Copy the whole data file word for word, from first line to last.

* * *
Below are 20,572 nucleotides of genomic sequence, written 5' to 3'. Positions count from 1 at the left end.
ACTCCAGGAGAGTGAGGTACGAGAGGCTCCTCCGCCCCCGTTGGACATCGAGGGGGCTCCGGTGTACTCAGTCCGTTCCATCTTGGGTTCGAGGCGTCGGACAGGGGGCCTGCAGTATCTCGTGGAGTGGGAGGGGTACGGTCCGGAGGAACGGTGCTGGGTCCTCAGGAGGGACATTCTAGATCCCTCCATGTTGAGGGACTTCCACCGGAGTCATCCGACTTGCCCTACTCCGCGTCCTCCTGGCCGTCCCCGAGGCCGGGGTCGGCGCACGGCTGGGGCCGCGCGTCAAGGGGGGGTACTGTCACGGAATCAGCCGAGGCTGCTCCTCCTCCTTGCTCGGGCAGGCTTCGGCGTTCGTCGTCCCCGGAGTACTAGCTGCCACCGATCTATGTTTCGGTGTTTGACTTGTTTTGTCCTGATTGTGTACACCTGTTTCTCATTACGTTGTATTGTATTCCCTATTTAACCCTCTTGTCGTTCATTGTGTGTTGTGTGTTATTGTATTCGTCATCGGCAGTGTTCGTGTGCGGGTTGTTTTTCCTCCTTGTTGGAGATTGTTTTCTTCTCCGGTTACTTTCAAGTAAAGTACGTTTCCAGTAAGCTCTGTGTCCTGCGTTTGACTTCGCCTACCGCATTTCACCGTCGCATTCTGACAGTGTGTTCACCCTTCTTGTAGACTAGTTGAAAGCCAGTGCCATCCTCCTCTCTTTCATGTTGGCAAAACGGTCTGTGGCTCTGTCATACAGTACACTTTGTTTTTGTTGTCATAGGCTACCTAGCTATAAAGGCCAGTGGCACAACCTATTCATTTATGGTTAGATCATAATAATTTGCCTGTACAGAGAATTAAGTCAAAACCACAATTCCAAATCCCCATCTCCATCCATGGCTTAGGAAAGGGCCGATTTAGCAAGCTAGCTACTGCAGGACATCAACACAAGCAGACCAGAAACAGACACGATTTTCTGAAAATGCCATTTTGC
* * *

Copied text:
Below are 20,572 nucleotides of genomic sequence, written 5' to 3'. Positions count from 1 at the left end.
ACTCCAGGAGAGTGAGGTACGAGAGGCTCCTCCGCCCCCGTTGGACATCGAGGGGGCTCCGGTGTACTCAGTCCGTTCCATCTTGGGTTCGAGGCGTCGGACAGGGGGCCTGCAGTATCTCGTGGAGTGGGAGGGGTACGGTCCGGAGGAACGGTGCTGGGTCCTCAGGAGGGACATTCTAGATCCCTCCATGTTGAGGGACTTCCACCGGAGTCATCCGACTTGCCCTACTCCGCGTCCTCCTGGCCGTCCCCGAGGCCGGGGTCGGCGCACGGCTGGGGCCGCGCGTCAAGGGGGGGTACTGTCACGGAATCAGCCGAGGCTGCTCCTCCTCCTTGCTCGGGCAGGCTTCGGCGTTCGTCGTCCCCGGAGTACTAGCTGCCACCGATCTATGTTTCGGTGTTTGACTTGTTTTGTCCTGATTGTGTACACCTGTTTCTCATTACGTTGTATTGTATTCCCTATTTAACCCTCTTGTCGTTCATTGTGTGTTGTGTGTTATTGTATTCGTCATCGGCAGTGTTCGTGTGCGGGTTGTTTTTCCTCCTTGTTGGAGATTGTTTTCTTCTCCGGTTACTTTCAAGTAAAGTACGTTTCCAGTAAGCTCTGTGTCCTGCGTTTGACTTCGCCTACCGCATTTCACCGTCGCATTCTGACAGTGTGTTCACCCTTCTTGTAGACTAGTTGAAAGCCAGTGCCATCCTCCTCTCTTTCATGTTGGCAAAACGGTCTGTGGCTCTGTCATACAGTACACTTTGTTTTTGTTGTCATAGGCTACCTAGCTATAAAGGCCAGTGGCACAACCTATTCATTTATGGTTAGATCATAATAATTTGCCTGTACAGAGAATTAAGTCAAAACCACAATTCCAAATCCCCATCTCCATCCATGGCTTAGGAAAGGGCCGATTTAGCAAGCTAGCTACTGCAGGACATCAACACAAGCAGACCAGAAACAGACACGATTTTCTGAAAATGCCATTTTGC